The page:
Jaldhar H. Vyas
jaldhar at BRAINCELLS.COM
Wed Apr 1 12:56:25 CST 1998
On Wed, 1 Apr 1998, Anand Hudli wrote:
> || shrI gaNeshAya namaH ||
> The birthday of shrIrAmachandra, known as the rAmanavamI is
> celebrated in the world by offering Him worship, reading the
> rAmAyaNa, singing His bhajans, and so on. There are a number
> of versions of the saga of rAma that is the rAmAyaNa, with the
> rAmAyaNa of Vaalmiiki being considered the most authentic. For
> those with a philosophical/spiritual bent of mind, the adhyaatma
> rAmAyaNa, said to be occurring in the BrahmANDa purANa, is generally
> the preferred choice, especially in Northern India, where the
> rAmAyaNa of Tulsidas is also extremely popular.
> The adhyaatma
> rAmAyaNa combines the story of rAma, that has fascinated so many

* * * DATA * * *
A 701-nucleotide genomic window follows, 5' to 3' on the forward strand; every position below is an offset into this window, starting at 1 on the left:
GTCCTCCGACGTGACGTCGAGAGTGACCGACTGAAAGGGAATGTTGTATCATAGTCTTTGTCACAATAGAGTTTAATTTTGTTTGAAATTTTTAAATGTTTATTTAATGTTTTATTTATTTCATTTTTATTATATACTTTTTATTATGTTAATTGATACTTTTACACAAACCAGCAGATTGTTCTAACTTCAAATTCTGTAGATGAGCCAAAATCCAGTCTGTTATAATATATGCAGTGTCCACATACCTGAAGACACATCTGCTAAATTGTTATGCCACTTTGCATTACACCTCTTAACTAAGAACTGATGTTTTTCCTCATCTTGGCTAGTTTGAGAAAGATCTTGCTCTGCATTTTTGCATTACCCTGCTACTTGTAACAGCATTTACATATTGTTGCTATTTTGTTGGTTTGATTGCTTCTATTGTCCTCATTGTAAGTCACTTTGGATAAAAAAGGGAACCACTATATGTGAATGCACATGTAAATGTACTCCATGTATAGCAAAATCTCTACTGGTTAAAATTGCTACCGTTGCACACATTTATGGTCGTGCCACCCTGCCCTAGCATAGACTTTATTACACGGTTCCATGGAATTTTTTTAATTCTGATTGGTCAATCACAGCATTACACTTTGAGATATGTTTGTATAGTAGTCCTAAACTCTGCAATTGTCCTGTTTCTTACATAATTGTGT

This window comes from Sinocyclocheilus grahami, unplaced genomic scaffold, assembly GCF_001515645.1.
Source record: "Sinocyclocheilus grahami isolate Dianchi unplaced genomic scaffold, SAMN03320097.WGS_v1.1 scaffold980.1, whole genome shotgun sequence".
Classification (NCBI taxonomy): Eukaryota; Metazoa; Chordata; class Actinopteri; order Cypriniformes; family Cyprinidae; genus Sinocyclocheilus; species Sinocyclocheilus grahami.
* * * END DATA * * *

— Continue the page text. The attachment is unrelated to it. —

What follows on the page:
> people all over the world, and pure bhakti (devotion) with the aim
> of achieving true jnaana. Many hymns in the text attempt to
> reconcile nondualism with bhakti.
There are some other interesting versions of the Ramayana. There is a
Jain Ramayana which follows most of the main details except after coming
home from Lanka, Shri Rama becomes a Jain Monk! The Dasharathi Jataka is
supposed to contain a Buddhist rendition of the story (with no doubt a
Ravanavadhamahakavya or Bhattikavya as it is known after its author is a
poetic rendition of the Ramayana that simultaneously also encapsulates all
the rules of Sanskrit Grammar.
The Dharmakuta of Tryambakayajvan is a commentary on the Valmiki Ramayana
which treats the text as a dharmashastra.
Great kavis such as Kalidas and Bhavabhuti have also written poems on the
The Ramayana story has also spread to contries like Thailand, Cambodia and
Indonesia where it is still prevalent even though the inhabitants of these
counrntries are mostly not Hindus anymore.
Jaldhar H. Vyas <jaldhar at braincells.com>
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